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Trevor Story on what’s likely his final homestand with Rockies: “I want to relish it”

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Trevor Story on what’s likely his final homestand with Rockies: “I want to relish it”

Trevor Story is a trust-the-process, stay-in-the-moment kind of guy. But, he admits, he’s peeking ahead just a bit.

That’s perfectly understandable.

The Rockies’ two-time all-star shortstop is fast approaching a huge decision that will define the rest of his career. Plus, the Rockies open their final homestand of the season beginning Tuesday when they host the Dodgers at Coors Field. Those nine games — three each against the Dodgers, Giants and Nationals — will likely be Story’s final home games in LoDo.

“I just recently thought about that,” Story said. “It’s certainly a reality that those could be my last home games playing there. It’s something where I will just try and relish it and be in the moment. I really want to enjoy the time, enjoy the fans, enjoy the ballpark, all of that. Because you just don’t know what’s to come.”

Story, 28, will become a free agent at the end of the season. While the Rockies will extend him a qualifying offer, they have not approached him about a new contract. All indications are that Story will explore free agency. He’ll be looking for the biggest contract of his career, one that could be worth more than $100 million.

As for the possibility of staying in Colorado, Story doesn’t have much to say. “No teams are off the table,” Story said. “That’s kind of the way we’ve looked at it.”

Rockies interim general manager Bill Schmidt gave a predictable response regarding Story’s future.

“We think the world of Trevor as a player, and more importantly, as a person,” Schmidt said. “We’ll see how things play out this offseason.”

For Story, his decision is not just about money. He also wants to be part of a team that projects as a consistent postseason contender, if not in 2022, then very soon after that. Story remains close with former Rockies third baseman Nolan Arenado, who forced his way out of Colorado and landed in St. Louis via a trade this past February.

Although Story’s Colorado career appears to be coming to a close after six seasons, he’s proud of the way the Rockies’ have transformed what once looked like a disastrous, 100-loss season. The Rockies, 68-78 entering the weekend series at Washington, had gone 28-27 since the all-star break prior to Friday night.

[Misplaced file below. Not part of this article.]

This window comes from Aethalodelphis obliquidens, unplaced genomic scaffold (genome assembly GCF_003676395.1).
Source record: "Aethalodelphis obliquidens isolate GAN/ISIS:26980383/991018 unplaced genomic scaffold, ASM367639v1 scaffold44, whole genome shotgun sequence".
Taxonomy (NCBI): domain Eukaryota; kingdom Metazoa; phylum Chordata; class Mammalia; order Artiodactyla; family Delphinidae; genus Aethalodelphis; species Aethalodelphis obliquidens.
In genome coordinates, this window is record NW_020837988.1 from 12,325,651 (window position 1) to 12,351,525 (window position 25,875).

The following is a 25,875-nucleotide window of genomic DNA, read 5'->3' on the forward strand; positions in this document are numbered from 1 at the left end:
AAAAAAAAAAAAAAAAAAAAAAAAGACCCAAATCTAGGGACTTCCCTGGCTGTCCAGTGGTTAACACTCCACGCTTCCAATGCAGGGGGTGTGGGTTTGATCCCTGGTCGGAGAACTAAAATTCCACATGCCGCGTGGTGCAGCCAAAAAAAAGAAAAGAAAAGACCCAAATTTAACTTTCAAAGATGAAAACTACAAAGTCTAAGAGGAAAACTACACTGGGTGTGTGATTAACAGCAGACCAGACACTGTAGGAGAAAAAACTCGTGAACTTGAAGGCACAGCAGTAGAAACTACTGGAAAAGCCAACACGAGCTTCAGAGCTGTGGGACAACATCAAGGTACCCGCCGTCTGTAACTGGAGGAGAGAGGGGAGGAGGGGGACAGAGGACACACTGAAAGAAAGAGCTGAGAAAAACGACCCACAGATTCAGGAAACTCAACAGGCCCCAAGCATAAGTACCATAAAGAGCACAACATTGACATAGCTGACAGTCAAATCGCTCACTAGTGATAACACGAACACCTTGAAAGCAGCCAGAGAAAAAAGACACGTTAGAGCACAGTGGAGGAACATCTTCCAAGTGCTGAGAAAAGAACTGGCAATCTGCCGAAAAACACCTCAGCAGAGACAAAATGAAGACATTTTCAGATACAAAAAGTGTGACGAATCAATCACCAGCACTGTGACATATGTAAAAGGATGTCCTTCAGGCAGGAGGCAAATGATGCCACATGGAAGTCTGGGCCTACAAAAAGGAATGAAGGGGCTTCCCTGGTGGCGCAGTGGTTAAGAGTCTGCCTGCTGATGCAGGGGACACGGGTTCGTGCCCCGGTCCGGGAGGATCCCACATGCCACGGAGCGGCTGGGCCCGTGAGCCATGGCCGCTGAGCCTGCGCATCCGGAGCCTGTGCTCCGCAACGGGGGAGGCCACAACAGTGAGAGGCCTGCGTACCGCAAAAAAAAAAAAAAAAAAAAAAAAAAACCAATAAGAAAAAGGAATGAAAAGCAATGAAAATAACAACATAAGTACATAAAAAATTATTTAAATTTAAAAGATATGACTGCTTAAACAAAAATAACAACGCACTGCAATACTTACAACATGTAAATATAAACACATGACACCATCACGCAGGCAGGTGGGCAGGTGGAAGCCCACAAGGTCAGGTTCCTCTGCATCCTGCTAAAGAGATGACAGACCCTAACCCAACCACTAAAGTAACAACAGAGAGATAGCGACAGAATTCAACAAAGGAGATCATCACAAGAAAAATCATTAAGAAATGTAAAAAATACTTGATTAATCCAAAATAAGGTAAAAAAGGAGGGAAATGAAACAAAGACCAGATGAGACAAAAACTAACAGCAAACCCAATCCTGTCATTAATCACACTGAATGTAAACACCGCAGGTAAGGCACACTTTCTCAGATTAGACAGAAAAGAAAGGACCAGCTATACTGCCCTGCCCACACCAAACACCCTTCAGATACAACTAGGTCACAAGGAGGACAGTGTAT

“The way we played lately is encouraging for sure,” Story said. “We are playing freer and a lot looser than we were in the beginning of the year. It’s good to see.”

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Jackknifed tractor-trailer closes Interstate 70 eastbound at Eisenhower Tunnel

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Jackknifed tractor-trailer closes Interstate 70 eastbound at Eisenhower Tunnel

A jackknifed tractor-trailer shut down Interstate 70’s eastbound lanes Sunday morning at the Eisenhower Tunnel, according to the Colorado Department of Transportation.

The eastbound interstate was closed between mile markers 206 and 213 around 8 a.m. and is expected to reopen around 10:15 a.m., according to CDOT.

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Denver barbecue restaurant Smōk opens in Fort Collins

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Denver barbecue restaurant Smōk opens in Fort Collins

Smōk opened a location Monday in Fort Collins at the Foothills shopping district.

This is the third site for the barbecue restaurant and the first outside of its Denver base. The 3-year-old chain has locations in RiNo and at Junction Food Hall.

Executive chef and owner Bill Espiricueta worked with Chef Steve Redzikowski at Acorn in Denver and at Oak in Boulder. Prior to that, he worked at Nobu in Dallas and Bluestem in Kansas City, Missouri.

Smōk’s rotating menu includes burnt ends, turkey, pork spareribs, chicken, brisket, wings, sausages, smoked meat sandwiches and “southern-influenced sides [and] house-made pickles,” a press release said.

“Chef Bill executes an easy-going barbecue-joint vibe with the high expectations of a fine-dining chef,” the release said.

Beverages include beer, “boozy slushies and balanced cocktails.” There are eight TVs and room for 155 people in the restaurant and on the patio.

© BizWest Media LLC

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Woman rescued Saturday after roughly 30-foot fall from Bear Canyon Trail in Boulder

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Woman rescued Saturday after roughly 30-foot fall from Bear Canyon Trail in Boulder

A 74-year-old hiker was rescued Saturday afternoon after falling down a roughly 30-foot embankment on the Bear Canyon Trail, just west of Mesa Trail in Boulder.

According to a Boulder County Sheriff’s Office news release, authorities were notified of the hiker’s fall at 12:23 p.m.

A ranger from City of Boulder Open Space and Mountain Parks was first to arrive and found the hiker on the hillside hanging on to a tree, the release said. The Rocky Mountain Rescue Group arrived and secured the hiker with a rope to keep her from sliding farther down the embankment, according to the release.

The woman was secured into a litter and carried back up the slope to the Bear Canyon Trail, where she was then carried a short distance to an American Medical Response ambulance and taken to a Boulder-area hospital. The rescue took approximately two hours.

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